Book Review - On The Water


On The Water:
Discovering America in a Rowboat
by Nathaniel Stone

Review by Peter H. Vanderwaart

One of the ideas that comes up over and over on internet boating forums is doing the Great Loop, or traveling around the eastern half of the United States by water. This unlikely circuit is made possible by a canal at Chicago from Lake Michigan to an upper tributary of the Ohio River. A Google search on "Great Loop" will return a number of relevant web sites and web logs. At any one time, there may be a half dozen or more boats en route. Much of the internet forum chatter has to do with choosing the right boat. A typical choice is a small trawler.

Nathaniel Stone made an unlikely choice: he set out from New York City in a rowing scull. It offered no protection from the elements and had scarcely the carrying capacity for a small tent and some jars of peanut butter. Averaging about 30 miles a day, he took a little over three months to reach the Gulf of Mexico at the mouth of the Mississippi River. At this point, he interrupted his journey for about six months to earn a little money and to change boats. The new vessel was a double-ended rowing boat of Canadian origins, much better suited to coastal navigation. He finished his Loop by rowing from New Orleans around Key West, and up the East Coast to New York City. As a coda, he continued down east to the Canadian Border at Eastport, Maine.

Stone's route was a variant. He made the eight mile portage from Lake Erie at Barcelona, NY to Chautauqua Lake at Mayville, NY. According to Yahoo Maps, this is S. Portage Street, and a sign noted by Stone calls it the Old Portage Road, dated to 1749. We'll allow for historic precedent. This shortcut saved perhaps a thousand miles of rowing on the exposed Great Lakes, but the route along Chadekoin Creek, Cassadaga Creek, and the Conewago River has rapids and low bridges that make it off limits to any but the smallest craft.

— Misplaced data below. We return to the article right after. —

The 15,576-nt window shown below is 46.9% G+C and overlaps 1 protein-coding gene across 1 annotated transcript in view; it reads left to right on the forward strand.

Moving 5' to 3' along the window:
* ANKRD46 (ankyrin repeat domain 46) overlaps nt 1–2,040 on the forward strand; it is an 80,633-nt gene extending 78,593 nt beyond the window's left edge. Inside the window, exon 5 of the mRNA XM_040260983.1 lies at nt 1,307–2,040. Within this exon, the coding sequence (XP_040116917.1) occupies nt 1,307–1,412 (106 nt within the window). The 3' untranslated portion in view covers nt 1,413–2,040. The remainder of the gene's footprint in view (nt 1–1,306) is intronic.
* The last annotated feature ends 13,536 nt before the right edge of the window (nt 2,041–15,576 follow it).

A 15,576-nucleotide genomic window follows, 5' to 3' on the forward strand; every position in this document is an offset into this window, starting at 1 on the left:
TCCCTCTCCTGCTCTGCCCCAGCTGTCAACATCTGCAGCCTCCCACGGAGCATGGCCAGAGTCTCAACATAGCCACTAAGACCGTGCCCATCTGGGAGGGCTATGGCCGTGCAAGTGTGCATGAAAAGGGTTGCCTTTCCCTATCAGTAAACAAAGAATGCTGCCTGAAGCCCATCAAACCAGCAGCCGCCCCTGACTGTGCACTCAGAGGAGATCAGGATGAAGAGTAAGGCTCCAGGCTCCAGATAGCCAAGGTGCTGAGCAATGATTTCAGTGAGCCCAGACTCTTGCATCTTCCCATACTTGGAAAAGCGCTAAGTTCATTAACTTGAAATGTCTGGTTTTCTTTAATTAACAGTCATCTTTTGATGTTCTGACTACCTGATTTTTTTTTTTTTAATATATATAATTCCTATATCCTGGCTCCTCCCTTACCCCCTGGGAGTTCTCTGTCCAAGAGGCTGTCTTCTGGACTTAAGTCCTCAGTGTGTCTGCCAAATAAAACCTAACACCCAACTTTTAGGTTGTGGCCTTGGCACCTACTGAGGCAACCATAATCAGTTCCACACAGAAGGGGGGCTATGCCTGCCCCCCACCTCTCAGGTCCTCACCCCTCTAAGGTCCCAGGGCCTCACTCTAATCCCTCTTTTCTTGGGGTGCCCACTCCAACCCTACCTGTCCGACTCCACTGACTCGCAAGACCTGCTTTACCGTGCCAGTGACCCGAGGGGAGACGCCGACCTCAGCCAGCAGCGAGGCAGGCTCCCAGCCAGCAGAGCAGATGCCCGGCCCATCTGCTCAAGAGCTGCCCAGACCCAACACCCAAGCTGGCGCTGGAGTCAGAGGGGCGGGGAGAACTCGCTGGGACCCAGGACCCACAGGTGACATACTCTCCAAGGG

Stone is observant of people and writes very well. His portraits of people met along the way are worthy of Charles Kuralt. He has great respect for people struggling to maintain a historic, out-of-the-mainstream culture, whether they are native, Native American, Cajun, or South African. The book dwells on the times when Stone was befriended by those who live along the waterways, and mentions only in passing the places and people who have turned their backs on the occasional waterborne traveler.

If you are thinking of traveling the Great Loop yourself, read this book by all means, but not for practical, how-to-do-it information. Stone did not practice or train, made minimal preparations, and learned as he went. His planning horizon was a day and his response to uncertainty was to press ahead. If I was to choose from history's great sayings one line to describe his approach it would be from the Chinese: "The journey of a thousand miles begins with a single step."

Most of the book deals with the fresh water half of the journey. The trip from Key West to Eastport is covered in a rush. If you believe in such things, then by this time Stone had a severe addiction to endorphins, the brain chemicals responsible for the so-called "runner's high". He writes "For lately I've become, as much as ever on the trip, obsessed by rowing....The rowing itself is no longer work. I go to sleep shortly after the sun sets and wake up at dawn, and each morning, though I anticipate rowing for most of the day, I feel no need to coax myself into taking the first stroke. In the same casual way you might put down a cup of coffee, open the newspaper, and start reading at your kitchen table, I restore the cap on my water jug, reach for the oar handles, and start rowing."

This book is worth reading as Americana, as inspiration for open boat cruising, or just for fun. There are a few drawings, mostly after photographs that appear on the author's web site. The title, incidentally, is a catch phrase that Stone found to be a common valedictory on the rivers of mid-America, "On the water, buddy, on the water."

Peter Vanderwaart